The Decoration point represents a point with a certain shape. The shape is defined by the number of vertices – zero means a circle, two a segment, three up to one hundred a polygon and more than one hundred a circle again. The size of the decoration point is determined by the value of the “radius” property.

**Note:** The decorator point is resistant to transformations.
This is very useful for decorating many point which should look the same,
for example, vertices of a graph.

The arrow is a transformation-resistant decoration, too. It should be positioned on a curve and it adjusts its direction according to the curve's tangent in the snap position. Its appearance can be adjusted by changing the property values (in the Property editor).

Each arrow has four important points - the front point (where the hanger is located), two side points and the back point. By setting up the “arrow-alignment” property, you can specify how the arrow's rotation should be computed. We can align the arrow to the derivation in the front point or force the back point to be in the intersection of the curve and the side points' center line. The second possiblity is useful especially for a very rounded curve. The final rotation can be adjusted with “rotation”.

The front shape of the arrow is controlled by the “arrow-angle” property (half of the angle between the front point and side points), “arrow-length” (distance between that points),“arrow-front” (shape type) and “front-curvature”. The property “back-distance” determines the angle between the back point and side points and the “arrow-back” property determines the back shape of the arrow.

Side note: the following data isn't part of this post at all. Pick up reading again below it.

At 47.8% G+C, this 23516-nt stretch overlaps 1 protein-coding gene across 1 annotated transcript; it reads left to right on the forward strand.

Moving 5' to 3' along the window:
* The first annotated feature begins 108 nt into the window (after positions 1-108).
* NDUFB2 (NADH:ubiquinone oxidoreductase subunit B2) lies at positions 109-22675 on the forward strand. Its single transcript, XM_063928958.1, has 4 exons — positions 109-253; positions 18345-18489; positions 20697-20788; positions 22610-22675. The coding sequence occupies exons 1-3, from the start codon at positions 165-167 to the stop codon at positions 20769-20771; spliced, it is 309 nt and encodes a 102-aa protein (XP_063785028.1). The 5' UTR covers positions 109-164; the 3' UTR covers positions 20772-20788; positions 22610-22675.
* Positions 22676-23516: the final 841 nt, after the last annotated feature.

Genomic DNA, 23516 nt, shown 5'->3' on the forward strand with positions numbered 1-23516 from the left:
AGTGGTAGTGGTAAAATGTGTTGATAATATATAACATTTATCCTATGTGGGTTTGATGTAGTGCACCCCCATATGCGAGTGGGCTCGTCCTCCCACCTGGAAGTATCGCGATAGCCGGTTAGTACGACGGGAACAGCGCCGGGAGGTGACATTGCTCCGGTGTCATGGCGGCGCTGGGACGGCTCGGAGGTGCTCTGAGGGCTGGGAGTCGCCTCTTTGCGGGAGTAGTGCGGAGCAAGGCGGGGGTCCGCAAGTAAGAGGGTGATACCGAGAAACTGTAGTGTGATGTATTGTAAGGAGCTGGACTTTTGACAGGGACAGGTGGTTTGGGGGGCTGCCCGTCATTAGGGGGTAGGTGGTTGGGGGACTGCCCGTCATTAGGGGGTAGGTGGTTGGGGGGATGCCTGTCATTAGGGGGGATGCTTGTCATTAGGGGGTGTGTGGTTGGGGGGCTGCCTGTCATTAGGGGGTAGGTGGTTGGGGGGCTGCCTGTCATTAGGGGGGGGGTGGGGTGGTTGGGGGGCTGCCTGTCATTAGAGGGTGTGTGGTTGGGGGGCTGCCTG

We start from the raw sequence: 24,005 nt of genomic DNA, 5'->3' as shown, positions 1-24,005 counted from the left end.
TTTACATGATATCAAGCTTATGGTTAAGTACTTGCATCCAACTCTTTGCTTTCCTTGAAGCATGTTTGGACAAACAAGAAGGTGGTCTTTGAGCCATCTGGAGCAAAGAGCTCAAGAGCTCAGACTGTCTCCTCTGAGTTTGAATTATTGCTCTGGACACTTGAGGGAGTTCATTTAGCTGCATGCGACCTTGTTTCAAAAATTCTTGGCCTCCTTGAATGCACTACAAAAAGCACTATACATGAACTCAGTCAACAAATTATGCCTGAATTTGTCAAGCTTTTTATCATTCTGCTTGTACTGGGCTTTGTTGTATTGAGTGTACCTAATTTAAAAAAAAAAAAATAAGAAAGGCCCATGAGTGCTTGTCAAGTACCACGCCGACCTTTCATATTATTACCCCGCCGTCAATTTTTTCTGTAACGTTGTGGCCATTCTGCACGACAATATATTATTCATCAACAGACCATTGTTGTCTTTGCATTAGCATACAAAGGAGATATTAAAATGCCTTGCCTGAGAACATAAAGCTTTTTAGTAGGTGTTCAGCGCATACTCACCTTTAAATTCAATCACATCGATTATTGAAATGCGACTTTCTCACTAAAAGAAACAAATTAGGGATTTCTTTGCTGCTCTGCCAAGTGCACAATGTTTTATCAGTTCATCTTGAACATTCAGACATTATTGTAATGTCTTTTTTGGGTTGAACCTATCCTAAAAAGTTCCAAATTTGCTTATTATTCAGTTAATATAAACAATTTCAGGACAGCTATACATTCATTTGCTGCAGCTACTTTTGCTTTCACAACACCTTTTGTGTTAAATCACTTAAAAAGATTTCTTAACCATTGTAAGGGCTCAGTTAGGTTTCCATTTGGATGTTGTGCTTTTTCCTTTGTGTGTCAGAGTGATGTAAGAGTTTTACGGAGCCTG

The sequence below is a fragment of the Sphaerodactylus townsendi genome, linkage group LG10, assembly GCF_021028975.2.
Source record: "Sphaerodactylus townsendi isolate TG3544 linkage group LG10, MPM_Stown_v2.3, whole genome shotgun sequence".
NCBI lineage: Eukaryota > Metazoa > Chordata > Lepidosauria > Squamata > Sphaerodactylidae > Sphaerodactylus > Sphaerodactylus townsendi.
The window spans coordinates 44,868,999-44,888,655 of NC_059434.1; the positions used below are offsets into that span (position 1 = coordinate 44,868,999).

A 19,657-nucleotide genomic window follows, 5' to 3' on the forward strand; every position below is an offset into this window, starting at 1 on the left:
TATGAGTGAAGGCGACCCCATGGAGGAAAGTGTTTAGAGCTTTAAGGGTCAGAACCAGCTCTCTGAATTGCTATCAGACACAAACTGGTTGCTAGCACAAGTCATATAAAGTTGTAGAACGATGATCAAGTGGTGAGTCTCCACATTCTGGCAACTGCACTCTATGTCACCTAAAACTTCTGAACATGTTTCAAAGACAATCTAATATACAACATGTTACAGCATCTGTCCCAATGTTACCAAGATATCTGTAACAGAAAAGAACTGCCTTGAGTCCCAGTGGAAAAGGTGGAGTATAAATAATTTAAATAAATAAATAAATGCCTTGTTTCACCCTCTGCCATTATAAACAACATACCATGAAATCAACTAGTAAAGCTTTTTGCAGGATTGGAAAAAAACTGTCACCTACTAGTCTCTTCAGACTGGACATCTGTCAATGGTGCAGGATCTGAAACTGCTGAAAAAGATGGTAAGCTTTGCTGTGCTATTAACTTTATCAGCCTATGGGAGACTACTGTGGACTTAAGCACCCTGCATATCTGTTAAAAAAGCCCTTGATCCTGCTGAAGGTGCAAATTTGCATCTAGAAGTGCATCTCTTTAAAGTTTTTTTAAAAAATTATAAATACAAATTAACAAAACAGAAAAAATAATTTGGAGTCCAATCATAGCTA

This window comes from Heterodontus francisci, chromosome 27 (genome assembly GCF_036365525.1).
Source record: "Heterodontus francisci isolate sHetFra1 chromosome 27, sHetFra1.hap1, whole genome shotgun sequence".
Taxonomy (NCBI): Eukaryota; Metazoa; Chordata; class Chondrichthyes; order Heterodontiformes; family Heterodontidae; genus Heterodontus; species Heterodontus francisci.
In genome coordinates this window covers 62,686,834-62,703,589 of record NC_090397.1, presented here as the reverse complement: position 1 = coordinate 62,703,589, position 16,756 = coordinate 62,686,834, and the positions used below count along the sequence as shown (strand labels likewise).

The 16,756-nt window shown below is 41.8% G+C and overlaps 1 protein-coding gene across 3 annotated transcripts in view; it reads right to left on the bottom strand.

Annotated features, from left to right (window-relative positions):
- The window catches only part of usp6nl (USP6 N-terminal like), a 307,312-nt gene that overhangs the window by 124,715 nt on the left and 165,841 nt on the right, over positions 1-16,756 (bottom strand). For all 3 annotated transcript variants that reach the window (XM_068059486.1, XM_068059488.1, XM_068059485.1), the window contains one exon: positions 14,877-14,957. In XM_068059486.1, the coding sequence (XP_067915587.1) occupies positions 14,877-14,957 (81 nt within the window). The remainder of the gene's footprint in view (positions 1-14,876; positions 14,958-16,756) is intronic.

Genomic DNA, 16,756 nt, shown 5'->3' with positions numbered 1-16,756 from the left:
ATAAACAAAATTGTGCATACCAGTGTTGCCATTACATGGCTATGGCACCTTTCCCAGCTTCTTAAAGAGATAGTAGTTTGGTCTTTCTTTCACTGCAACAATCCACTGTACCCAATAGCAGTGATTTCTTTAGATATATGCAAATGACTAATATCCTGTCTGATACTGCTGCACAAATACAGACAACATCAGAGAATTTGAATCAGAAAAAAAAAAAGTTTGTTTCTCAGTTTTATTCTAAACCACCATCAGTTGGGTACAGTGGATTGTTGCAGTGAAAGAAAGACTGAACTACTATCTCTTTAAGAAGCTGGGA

To create an intersection point, choose two curves whose intersection you want to create. If do not intersect or cease intersecting after a transformation, the intersection point will position itself on a somehow chosen position (the last well-defined intersection position, for example).

Type: **intersection**

Subtype: **intersection**

Anchors: **curve-1**, **curve-2**

Hanger: **center**

The *n*-gon generator creates a regular *n*-gon with the given number of apices
(a closed path of segments).
When you switch to this mode, an entry appears in the editor status bar
and lets you enter the desired number of apices. Then you choose the center point
and the position of one apex.